Payday lenders never cease to amaze me in their creative attempts to deceive their borrowers.
Last week, one of our consumer proposal clients received an e-mail from a payday lender called Cash 4 You. The e-mail included a “Loan Modification” agreement, outlining an amended payment schedule by offering to defer payments.
Here is a snippet from the actual document with identifying information hidden:
Here is the problem: Our client is already in a consumer proposal, which means, this loan to Cash 4 You has already been included in their filing and therefore no longer needs to be dealt with outside of the proposal. You can tell by the deferred payment date offered (09/26/2019) in the agreement that this loan is outdated, even though this agreement was sent on May 22, 2020.
One of the many benefits of filing a consumer proposal is that it is legally binding for the debtor and all of their creditors. With few exceptions (support payments being one example) no unsecured creditor is excluded from the insolvency process, which must be fair to all parties. If you owe money to a payday lender at the time of filing a proposal, this debt is included in your proposal. During the proposal creditors are stayed from enforcing collection. Once your proposal is finished, the debt is discharged and forgiven.
But, Cash 4 You sent this communication anyway and it was not the only instance. A few more of our proposal clients who once borrowed from Cash 4 You were sent a similar loan modification agreement.
We have been advising our clients to ignore loan modification emails from any payday lender, assuming the lender was notified of their consumer proposal or bankruptcy. Clients can contact their Trustee if they have any concerns and do not have to deal with the lender directly.
Maybe I am being too harsh. Cash 4 You may have truly been ignorant of our client’s proposal status. It could also be that they did not run any filters through their email list to exclude individuals who did not owe. Whatever the case may be, the communication caused a lot of confusion and distress to our clients.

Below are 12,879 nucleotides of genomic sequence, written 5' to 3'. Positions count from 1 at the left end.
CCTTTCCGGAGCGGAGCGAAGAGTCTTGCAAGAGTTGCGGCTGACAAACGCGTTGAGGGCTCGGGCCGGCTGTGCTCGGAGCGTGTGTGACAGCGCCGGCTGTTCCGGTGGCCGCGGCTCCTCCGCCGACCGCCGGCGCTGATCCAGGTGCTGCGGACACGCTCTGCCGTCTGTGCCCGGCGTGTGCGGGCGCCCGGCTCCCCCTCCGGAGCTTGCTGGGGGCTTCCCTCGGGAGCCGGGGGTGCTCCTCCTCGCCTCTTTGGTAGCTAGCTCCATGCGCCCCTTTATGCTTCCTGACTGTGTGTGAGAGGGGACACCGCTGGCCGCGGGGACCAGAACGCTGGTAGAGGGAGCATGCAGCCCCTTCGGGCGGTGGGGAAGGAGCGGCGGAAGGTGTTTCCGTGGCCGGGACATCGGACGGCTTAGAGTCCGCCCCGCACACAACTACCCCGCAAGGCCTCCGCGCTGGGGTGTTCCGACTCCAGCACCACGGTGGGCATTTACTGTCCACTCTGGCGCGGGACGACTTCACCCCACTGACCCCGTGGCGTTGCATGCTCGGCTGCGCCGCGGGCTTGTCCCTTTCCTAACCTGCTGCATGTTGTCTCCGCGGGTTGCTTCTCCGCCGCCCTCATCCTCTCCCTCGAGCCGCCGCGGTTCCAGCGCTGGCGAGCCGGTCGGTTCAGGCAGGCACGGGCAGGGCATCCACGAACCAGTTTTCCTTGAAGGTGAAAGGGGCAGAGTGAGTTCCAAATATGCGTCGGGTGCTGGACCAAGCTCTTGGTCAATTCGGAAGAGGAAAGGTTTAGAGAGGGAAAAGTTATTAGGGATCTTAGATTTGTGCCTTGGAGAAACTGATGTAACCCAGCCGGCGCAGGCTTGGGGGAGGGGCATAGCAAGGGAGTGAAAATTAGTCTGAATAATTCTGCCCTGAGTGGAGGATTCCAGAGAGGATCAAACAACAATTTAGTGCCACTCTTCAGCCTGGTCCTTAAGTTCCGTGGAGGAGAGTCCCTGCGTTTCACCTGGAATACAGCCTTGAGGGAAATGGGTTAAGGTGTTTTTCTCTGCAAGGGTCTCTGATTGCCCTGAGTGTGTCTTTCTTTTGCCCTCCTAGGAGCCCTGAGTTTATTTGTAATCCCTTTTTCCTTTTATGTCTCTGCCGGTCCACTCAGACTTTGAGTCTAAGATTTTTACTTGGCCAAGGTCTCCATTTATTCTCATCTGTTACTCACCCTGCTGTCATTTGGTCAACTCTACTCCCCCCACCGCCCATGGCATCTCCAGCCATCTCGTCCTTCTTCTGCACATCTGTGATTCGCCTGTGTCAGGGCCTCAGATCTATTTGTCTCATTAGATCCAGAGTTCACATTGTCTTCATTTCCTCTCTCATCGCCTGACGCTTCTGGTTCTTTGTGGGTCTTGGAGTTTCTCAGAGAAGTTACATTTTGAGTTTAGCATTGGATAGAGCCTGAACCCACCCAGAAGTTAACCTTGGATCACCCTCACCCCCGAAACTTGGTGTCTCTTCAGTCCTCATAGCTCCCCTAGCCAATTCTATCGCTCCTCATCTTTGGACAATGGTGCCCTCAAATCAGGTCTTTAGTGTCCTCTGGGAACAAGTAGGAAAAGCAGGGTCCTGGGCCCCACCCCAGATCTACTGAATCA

However, I have another objection where the lender cannot plead ignorance. But first, below are the rest of the terms of the loan modification agreement:
These terms are not surprising. Lenders often charge interest on the loan principal during a deferment period.
But I take great issue with the fact that none of the recipients of this loan modification provided their consent to it. Cash 4 You borrowers did not proactively email the company to ask for the deferral outlined in the document. This agreement was sent in a general email blast.
I would argue that this loan modification agreement is yet another example of the predatory nature of payday lenders. They make more money if borrowers defer a debt payment. And given the cash shortage their clients already face; they are likely to defer. With less of the loan principal paid down, and high interest accruing, Cash 4 You makes serious money, while taking advantage of their borrowers’ precarious income situations.
But they are honest. Predatory, but honest. They do not hide the higher cost of deferment from their clients. They state it right in the terms that the deferral period “will reduce the amount that is applied to reduce your principal balance on your next payment and potentially subsequent payment(s), which will impact your cost of borrowing (as set out above).”
What they hope for is that the borrower will not mind the offer and will not reach out to them in the 10 days they provide for questions. The key seller is that a deferral is offered at all in an exceptionally desperate time. In fact, payday lenders often tempt individuals with good customer service.
If a payday loan was not already a nightmare to repay, this deferral makes the repayment process that much more difficult for borrowers. And Cash 4 You knows this.
If you are struggling to repay payday loan debt, you don’t have to keep borrowing to make ends meet. You can stop the debt cycle by speaking to a Licensed Insolvency Trustee near you about options to achieve true debt relief and a fresh financial start. We now offer all services via email, phone, and video chat. Get a free, confidential consultation today.
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- Must A Consumer Proposal Include All My Creditors?